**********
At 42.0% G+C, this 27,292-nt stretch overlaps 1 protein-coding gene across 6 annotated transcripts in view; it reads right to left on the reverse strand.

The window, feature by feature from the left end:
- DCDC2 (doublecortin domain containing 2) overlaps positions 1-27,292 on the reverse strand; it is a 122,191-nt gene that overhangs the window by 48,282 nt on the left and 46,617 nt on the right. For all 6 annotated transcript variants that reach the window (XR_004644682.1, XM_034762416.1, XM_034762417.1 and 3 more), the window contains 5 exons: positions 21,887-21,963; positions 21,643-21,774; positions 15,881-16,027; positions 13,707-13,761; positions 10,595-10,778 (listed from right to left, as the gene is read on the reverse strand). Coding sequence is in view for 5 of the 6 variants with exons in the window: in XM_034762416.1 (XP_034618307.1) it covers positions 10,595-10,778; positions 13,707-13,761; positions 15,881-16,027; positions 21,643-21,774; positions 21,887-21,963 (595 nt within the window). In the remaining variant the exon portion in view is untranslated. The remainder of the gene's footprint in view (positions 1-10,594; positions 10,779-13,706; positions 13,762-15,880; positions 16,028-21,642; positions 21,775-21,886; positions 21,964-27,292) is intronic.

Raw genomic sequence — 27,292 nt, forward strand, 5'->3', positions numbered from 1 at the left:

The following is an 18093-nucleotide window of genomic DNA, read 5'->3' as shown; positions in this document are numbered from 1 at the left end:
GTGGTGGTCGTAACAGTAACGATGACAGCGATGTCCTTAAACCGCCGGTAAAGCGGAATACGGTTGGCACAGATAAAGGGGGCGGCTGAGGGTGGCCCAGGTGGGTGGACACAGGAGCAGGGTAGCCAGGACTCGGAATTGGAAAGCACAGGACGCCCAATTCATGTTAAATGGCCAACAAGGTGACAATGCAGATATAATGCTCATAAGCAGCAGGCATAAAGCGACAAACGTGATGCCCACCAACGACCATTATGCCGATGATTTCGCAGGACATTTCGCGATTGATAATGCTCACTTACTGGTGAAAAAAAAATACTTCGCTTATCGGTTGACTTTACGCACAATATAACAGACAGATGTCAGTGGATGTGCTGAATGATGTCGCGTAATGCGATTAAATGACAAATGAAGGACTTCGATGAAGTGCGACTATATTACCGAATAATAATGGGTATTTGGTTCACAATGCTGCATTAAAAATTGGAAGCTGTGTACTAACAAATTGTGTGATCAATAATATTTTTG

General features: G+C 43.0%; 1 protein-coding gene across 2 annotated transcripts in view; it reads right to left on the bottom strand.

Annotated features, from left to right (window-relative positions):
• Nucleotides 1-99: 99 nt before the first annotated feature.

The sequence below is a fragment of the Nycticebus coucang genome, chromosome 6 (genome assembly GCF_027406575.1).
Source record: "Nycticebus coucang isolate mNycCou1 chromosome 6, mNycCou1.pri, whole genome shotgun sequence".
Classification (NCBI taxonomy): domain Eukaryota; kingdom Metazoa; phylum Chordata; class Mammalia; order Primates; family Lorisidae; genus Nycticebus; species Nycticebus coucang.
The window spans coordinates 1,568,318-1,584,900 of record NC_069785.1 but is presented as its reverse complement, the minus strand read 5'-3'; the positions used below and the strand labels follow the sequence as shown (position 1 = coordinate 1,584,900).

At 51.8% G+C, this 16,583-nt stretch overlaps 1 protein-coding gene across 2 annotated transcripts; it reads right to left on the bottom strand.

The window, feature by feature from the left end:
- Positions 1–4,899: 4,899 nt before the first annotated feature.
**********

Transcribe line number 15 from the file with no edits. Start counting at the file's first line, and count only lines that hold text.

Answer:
The window, feature by feature from the left end: